man·ner (m n r)
1. A way of doing something or the way in which a thing is done or happens.
2. A way of acting; bearing or behavior.
a. The socially correct way of acting; etiquette.
b. The prevailing customs, social conduct, and norms of a specific society, period, or group, especially as the subject of a literary work.
The above meaning is from the Free Dictionary which is available on the net. Unfortunately in today’s day and age, a dictionary is likely to be the only place where you will find manners.
And there’s no point in blaming the young children of today, manners are absent in adults too. How often do we find ourselves elbowed in crowds at places like the airport or at the mall where supposedly only people who can afford to travel/shop will find themselves in? Or take queues at hospitals, checkout counters in fancy shops and malls, ticket lines, buffet tables, traffic lights etc. etc where have line will break is the norm not the exception.
Sadly, manners have not only taken a flying leap but they seem to be absolutely dead and buried four feet within the ground. Today when you pass any young child of passing acquaintance don’t expect a nod of recognition or even a Namaste Uncle/Aunty or Good Morning in greeting. Expect instead a sullen stare with the unspoken question “do I know you?”
If you are struggling with a heavy bag forget anyone offering to help with carrying it. And don’t expect any young man or woman to allow an older or disabled person to go ahead or have the door opened allowing them to pass. And as for assistance in crossing the road, filling up forms or even reading a notice which is hard to read… forget it.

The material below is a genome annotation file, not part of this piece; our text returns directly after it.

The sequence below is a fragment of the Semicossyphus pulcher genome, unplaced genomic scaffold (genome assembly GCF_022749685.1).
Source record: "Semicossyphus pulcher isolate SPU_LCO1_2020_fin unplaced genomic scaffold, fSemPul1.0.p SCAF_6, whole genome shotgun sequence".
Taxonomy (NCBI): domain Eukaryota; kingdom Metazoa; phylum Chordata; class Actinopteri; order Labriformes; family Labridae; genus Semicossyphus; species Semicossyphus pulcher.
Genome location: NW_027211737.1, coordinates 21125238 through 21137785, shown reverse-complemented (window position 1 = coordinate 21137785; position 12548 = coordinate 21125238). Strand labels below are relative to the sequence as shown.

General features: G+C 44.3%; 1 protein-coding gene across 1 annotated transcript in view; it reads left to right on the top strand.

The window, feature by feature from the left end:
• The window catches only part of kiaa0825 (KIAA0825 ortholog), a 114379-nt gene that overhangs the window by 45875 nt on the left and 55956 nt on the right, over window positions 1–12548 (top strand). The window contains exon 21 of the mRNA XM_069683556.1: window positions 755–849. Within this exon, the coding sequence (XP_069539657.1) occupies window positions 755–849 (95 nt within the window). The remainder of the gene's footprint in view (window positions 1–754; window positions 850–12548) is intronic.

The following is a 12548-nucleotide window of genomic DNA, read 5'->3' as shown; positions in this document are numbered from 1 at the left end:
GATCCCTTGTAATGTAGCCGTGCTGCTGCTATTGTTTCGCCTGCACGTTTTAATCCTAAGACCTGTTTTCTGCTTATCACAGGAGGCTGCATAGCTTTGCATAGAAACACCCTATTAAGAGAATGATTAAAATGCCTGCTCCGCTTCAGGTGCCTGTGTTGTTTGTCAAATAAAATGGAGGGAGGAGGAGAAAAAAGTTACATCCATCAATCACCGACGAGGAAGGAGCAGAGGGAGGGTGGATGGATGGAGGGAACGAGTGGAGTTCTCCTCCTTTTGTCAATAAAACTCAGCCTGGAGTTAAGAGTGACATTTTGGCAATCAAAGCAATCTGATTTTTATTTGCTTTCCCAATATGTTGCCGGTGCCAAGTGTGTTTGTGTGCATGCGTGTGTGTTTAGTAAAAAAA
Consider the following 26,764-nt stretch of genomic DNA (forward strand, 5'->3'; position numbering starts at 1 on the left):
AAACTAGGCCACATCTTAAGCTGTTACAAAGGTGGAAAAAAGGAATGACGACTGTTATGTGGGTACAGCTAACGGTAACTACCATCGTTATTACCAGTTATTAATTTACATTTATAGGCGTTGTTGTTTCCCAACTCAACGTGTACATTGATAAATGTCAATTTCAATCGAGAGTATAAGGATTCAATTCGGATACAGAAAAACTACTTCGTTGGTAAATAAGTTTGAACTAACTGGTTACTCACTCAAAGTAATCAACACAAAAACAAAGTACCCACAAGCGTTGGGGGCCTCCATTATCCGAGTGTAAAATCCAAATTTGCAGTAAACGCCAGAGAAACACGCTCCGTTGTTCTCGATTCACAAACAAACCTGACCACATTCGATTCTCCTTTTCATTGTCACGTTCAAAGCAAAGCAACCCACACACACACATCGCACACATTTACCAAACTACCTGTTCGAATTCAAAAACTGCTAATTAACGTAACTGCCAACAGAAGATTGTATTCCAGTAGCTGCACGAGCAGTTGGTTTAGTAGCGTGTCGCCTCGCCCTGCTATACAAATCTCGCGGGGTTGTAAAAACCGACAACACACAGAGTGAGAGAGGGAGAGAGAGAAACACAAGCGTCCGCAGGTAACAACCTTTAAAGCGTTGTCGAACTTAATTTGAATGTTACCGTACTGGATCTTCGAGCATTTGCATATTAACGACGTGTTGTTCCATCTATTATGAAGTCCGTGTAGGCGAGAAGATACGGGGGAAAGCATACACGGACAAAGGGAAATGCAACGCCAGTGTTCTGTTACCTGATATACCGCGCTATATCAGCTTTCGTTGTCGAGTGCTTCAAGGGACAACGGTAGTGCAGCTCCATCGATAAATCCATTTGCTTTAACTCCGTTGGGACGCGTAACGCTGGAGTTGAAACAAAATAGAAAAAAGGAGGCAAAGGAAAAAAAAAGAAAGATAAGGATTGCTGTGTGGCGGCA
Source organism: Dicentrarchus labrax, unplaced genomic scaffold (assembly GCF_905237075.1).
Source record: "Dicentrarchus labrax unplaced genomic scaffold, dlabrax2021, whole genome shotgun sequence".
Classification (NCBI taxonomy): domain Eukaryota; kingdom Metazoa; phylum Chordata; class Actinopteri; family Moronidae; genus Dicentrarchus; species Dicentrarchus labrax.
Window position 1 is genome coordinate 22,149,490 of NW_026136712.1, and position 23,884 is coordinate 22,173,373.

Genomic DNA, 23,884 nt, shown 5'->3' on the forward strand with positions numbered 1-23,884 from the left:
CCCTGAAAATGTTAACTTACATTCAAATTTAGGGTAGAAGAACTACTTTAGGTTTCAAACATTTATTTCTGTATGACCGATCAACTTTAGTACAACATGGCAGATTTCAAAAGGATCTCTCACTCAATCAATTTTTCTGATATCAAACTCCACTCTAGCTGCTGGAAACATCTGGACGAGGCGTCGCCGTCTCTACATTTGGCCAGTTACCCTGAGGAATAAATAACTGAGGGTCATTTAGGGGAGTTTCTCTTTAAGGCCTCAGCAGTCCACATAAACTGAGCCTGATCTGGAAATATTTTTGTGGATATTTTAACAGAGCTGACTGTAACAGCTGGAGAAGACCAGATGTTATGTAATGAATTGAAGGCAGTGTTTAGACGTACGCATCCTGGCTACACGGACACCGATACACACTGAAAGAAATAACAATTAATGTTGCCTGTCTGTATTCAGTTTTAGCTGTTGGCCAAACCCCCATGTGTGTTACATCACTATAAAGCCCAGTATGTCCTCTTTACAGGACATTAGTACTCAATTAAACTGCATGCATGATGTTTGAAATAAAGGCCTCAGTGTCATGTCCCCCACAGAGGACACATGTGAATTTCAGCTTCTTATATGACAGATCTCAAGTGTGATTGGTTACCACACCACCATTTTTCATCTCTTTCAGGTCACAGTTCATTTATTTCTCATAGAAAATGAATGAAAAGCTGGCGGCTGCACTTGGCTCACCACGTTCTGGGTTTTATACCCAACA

I remember many years ago when I was dropping of my girls to school, I saw their teacher struggling with a pile of books. “Aren’t you going to help her?” I asked instinctively and was shocked when they replied “Ma, our friends will think we are sucking up!” I was simply horrified. Was that how my children behaved with their peers?
Once I’d made some chicken sandwiches for my daughter and her friend who were coming home to tea. “Oh Auntie!” she said taking one look at the plate “I hate Mayo!” and refused to have even a bite. I remember being brought up on having just the one to keep Miss Manners happy. Just as this young girl rudely turned her nose up at what was being offered, another girl ate up all of the jalebis that were served at a tea completely unmindful of the other guests who were to follow.
Holding doors open for ladies, offering a lady a chair and standing up when a lady enters the room are customs simply unheard of in this generation. Picking up a girl from her house, meeting her parents before going on a date, dropping her off and seeing her home are customs that fell by the way, I think with female emancipation. Thanks to equality, women are expected to pull their weight all the way through right down to splitting the tip half way while going on a date!
With a complete disregard to rules of dressing, you find guests being turned away because they are wearing flip flops or shorts at formal dos, forcing many corporates to send off their new recruits to etiquette classes.
Good manners have been given the short shrift with parents/care givers having to spend so much of their time in looking after children while managing their own lives. But surely there’s always time to inculcate good manners in a child so that he knows not to call between 8 pm and 9 in the morning, calling before dropping in on people, visiting a sick person and writing a letter of condolence?
Apart from the skill sets that we impart to our children in terms of education, hobbies and knowledge we should remember this very important aspect of a good upbringing, the values of grace, dignity and courtesy and minding one’s manners.
As a mother of two thirty-year old daughters and a grandmother of a nineteen week old grandson, Sunita Rajwade has been there and done that. A hands on mom, she has seen two girls grow successfully through baby hood, toddler hood, adolescence and adult hood; solving their maths problems and contributing to their angst of growing up with a mom “who doesn’t understand”. But now as a grandmother, she’s being appreciated for her “wisdom” and “understanding” and would like to share my experiences of this wonderful journey from motherhood to grandmotherhood